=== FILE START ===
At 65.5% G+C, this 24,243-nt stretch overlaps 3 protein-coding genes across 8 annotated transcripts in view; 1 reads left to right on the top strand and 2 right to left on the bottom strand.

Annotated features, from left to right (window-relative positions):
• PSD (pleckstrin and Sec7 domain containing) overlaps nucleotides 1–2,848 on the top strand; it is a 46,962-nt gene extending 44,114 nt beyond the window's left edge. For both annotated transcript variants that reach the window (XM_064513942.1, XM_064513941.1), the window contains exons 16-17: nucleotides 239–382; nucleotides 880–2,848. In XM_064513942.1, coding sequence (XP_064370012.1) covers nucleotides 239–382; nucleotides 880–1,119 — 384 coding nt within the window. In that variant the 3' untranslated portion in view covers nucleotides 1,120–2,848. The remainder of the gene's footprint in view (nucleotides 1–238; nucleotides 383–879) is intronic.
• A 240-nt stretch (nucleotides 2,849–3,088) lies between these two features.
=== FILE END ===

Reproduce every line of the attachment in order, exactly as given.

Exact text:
At 65.5% G+C, this 24,243-nt stretch overlaps 3 protein-coding genes across 8 annotated transcripts in view; 1 reads left to right on the top strand and 2 right to left on the bottom strand.

Annotated features, from left to right (window-relative positions):
• PSD (pleckstrin and Sec7 domain containing) overlaps nucleotides 1–2,848 on the top strand; it is a 46,962-nt gene extending 44,114 nt beyond the window's left edge. For both annotated transcript variants that reach the window (XM_064513942.1, XM_064513941.1), the window contains exons 16-17: nucleotides 239–382; nucleotides 880–2,848. In XM_064513942.1, coding sequence (XP_064370012.1) covers nucleotides 239–382; nucleotides 880–1,119 — 384 coding nt within the window. In that variant the 3' untranslated portion in view covers nucleotides 1,120–2,848. The remainder of the gene's footprint in view (nucleotides 1–238; nucleotides 383–879) is intronic.
• A 240-nt stretch (nucleotides 2,849–3,088) lies between these two features.